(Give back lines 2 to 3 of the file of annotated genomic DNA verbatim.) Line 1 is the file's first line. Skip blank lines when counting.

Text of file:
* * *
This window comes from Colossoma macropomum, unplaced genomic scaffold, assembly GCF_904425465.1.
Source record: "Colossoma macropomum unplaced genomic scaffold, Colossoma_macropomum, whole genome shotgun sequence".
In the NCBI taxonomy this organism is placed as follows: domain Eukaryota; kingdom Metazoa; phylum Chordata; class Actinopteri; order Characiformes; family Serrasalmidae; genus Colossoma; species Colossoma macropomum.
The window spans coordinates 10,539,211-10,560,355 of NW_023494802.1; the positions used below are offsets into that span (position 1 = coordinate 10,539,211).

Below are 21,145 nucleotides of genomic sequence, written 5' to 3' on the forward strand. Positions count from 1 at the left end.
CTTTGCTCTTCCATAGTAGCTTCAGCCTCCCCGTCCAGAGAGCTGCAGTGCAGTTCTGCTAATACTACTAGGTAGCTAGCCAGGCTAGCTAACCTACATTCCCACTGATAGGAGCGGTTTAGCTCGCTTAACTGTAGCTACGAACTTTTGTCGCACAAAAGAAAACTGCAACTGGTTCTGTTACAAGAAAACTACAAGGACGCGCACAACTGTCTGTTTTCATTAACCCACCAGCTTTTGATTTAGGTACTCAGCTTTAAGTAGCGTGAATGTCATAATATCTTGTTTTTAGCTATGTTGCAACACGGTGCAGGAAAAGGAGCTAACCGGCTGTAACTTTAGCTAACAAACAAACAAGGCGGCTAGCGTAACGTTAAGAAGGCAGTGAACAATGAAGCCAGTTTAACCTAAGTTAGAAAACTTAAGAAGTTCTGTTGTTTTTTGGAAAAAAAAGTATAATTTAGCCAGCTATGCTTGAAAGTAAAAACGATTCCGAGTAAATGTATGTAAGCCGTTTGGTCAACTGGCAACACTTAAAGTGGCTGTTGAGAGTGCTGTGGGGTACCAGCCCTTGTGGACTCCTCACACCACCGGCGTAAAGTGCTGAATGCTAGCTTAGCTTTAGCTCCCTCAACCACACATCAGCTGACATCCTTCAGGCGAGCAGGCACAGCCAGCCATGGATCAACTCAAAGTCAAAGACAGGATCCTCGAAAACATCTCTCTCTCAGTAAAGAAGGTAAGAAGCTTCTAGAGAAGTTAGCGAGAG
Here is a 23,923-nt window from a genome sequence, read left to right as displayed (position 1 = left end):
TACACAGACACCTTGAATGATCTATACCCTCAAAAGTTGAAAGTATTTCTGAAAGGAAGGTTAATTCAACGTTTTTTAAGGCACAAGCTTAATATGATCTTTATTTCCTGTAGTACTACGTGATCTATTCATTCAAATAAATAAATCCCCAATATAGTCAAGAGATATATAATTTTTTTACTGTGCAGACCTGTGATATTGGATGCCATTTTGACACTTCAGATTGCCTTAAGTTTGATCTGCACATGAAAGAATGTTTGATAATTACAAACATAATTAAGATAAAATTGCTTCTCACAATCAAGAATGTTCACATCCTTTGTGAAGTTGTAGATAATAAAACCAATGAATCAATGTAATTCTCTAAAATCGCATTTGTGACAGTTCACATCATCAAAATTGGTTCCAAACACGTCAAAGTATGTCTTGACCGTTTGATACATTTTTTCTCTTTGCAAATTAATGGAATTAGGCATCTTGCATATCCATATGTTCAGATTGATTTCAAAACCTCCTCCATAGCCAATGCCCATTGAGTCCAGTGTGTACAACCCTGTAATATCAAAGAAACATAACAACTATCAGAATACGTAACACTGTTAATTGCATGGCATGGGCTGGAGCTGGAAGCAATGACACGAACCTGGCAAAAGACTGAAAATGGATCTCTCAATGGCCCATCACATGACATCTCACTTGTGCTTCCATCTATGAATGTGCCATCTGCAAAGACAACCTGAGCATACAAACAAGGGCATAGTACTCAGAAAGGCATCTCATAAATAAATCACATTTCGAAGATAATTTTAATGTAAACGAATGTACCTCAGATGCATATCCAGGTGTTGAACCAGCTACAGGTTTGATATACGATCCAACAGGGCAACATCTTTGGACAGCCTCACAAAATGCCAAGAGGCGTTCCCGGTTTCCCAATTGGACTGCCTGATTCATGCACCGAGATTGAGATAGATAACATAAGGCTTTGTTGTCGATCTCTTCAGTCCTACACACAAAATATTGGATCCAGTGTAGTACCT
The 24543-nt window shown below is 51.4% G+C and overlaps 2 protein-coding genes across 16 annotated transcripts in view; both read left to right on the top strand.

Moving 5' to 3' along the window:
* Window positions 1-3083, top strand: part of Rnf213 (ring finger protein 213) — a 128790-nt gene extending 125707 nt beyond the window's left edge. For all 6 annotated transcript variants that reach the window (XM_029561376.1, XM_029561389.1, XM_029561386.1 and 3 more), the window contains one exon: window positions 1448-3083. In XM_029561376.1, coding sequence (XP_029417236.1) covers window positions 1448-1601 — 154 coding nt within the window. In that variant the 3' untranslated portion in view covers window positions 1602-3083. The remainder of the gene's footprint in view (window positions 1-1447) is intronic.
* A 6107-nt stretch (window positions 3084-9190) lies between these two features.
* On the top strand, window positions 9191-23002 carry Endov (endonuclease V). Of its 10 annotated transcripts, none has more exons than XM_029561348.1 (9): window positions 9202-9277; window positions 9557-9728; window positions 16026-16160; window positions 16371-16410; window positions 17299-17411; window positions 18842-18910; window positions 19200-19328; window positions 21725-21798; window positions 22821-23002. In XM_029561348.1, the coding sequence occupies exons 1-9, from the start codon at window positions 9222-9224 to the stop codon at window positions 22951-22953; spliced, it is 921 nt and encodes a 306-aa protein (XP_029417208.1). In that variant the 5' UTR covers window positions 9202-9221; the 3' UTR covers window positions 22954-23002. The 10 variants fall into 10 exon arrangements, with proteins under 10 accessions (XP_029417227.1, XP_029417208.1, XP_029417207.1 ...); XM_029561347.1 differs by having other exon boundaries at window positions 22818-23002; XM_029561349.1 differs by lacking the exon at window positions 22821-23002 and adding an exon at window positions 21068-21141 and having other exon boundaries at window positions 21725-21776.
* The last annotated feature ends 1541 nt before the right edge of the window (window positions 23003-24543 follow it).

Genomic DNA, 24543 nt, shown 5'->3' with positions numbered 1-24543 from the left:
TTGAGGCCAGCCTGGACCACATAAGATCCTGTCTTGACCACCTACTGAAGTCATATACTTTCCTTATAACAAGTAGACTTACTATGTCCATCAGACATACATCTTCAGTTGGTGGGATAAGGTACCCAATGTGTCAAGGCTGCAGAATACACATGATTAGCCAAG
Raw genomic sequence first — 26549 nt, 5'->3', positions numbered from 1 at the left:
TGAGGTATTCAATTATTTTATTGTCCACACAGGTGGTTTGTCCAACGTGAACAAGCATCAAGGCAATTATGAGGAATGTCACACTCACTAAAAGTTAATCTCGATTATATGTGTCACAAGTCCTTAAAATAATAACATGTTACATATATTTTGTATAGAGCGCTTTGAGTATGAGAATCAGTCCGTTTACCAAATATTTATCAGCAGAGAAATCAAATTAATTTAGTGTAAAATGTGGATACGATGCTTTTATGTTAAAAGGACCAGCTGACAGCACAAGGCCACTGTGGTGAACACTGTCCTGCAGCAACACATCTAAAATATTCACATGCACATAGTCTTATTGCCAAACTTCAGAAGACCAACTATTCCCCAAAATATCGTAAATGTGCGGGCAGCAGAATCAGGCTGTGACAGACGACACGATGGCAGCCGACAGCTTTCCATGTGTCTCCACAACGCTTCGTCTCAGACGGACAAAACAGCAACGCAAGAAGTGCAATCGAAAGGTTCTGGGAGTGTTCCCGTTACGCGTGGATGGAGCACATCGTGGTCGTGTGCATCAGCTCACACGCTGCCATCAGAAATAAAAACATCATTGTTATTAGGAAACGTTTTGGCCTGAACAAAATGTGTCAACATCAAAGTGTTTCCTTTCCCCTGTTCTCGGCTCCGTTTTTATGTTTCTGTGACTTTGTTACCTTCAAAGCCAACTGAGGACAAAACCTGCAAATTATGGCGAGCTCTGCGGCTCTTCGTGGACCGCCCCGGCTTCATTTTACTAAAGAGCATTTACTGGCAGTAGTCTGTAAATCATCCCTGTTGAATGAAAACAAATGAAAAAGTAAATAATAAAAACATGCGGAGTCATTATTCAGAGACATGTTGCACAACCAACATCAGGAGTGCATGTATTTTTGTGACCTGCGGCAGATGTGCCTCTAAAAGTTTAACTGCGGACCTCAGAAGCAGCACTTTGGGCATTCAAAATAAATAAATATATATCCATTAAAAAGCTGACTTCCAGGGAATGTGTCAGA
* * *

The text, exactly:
Source record: "Colossoma macropomum unplaced genomic scaffold, Colossoma_macropomum, whole genome shotgun sequence".
In the NCBI taxonomy this organism is placed as follows: domain Eukaryota; kingdom Metazoa; phylum Chordata; class Actinopteri; order Characiformes; family Serrasalmidae; genus Colossoma; species Colossoma macropomum.